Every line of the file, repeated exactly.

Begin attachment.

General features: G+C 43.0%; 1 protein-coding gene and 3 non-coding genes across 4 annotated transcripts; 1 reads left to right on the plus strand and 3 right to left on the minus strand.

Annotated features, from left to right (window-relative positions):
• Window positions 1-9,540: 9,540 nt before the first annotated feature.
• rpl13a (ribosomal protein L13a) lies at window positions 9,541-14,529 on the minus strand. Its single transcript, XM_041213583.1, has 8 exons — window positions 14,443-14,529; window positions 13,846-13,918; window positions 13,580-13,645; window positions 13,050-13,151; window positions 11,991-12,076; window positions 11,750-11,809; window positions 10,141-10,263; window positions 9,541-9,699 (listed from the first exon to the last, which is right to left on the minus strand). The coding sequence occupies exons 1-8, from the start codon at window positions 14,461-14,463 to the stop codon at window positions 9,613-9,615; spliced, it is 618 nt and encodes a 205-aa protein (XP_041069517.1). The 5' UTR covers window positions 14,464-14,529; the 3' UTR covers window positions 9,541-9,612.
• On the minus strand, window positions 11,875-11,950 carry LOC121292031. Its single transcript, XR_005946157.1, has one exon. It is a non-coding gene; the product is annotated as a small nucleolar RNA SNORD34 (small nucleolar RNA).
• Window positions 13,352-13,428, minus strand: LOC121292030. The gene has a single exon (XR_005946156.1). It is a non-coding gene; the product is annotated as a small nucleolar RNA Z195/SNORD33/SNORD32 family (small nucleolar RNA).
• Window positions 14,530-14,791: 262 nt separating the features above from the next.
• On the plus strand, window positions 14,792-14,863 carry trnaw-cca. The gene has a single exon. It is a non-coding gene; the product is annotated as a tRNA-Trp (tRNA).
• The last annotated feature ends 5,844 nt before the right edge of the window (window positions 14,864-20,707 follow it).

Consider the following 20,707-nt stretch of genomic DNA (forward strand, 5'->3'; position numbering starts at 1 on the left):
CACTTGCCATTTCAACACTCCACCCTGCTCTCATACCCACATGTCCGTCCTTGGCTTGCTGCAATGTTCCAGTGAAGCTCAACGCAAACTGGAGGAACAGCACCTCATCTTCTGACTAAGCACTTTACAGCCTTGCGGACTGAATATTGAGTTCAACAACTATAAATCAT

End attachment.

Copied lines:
General features: G+C 43.0%; 1 protein-coding gene and 3 non-coding genes across 4 annotated transcripts; 1 reads left to right on the plus strand and 3 right to left on the minus strand.

Annotated features, from left to right (window-relative positions):
• Window positions 1-9,540: 9,540 nt before the first annotated feature.
• rpl13a (ribosomal protein L13a) lies at window positions 9,541-14,529 on the minus strand. Its single transcript, XM_041213583.1, has 8 exons — window positions 14,443-14,529; window positions 13,846-13,918; window positions 13,580-13,645; window positions 13,050-13,151; window positions 11,991-12,076; window positions 11,750-11,809; window positions 10,141-10,263; window positions 9,541-9,699 (listed from the first exon to the last, which is right to left on the minus strand). The coding sequence occupies exons 1-8, from the start codon at window positions 14,461-14,463 to the stop codon at window positions 9,613-9,615; spliced, it is 618 nt and encodes a 205-aa protein (XP_041069517.1). The 5' UTR covers window positions 14,464-14,529; the 3' UTR covers window positions 9,541-9,612.
• On the minus strand, window positions 11,875-11,950 carry LOC121292031. Its single transcript, XR_005946157.1, has one exon. It is a non-coding gene; the product is annotated as a small nucleolar RNA SNORD34 (small nucleolar RNA).
• Window positions 13,352-13,428, minus strand: LOC121292030. The gene has a single exon (XR_005946156.1). It is a non-coding gene; the product is annotated as a small nucleolar RNA Z195/SNORD33/SNORD32 family (small nucleolar RNA).
• Window positions 14,530-14,791: 262 nt separating the features above from the next.
• On the plus strand, window positions 14,792-14,863 carry trnaw-cca. The gene has a single exon. It is a non-coding gene; the product is annotated as a tRNA-Trp (tRNA).
• The last annotated feature ends 5,844 nt before the right edge of the window (window positions 14,864-20,707 follow it).

Consider the following 20,707-nt stretch of genomic DNA (forward strand, 5'->3'; position numbering starts at 1 on the left):
CACTTGCCATTTCAACACTCCACCCTGCTCTCATACCCACATGTCCGTCCTTGGCTTGCTGCAATGTTCCAGTGAAGCTCAACGCAAACTGGAGGAACAGCACCTCATCTTCTGACTAAGCACTTTACAGCCTTGCGGACTGAATATTGAGTTCAACAACTATAAATCAT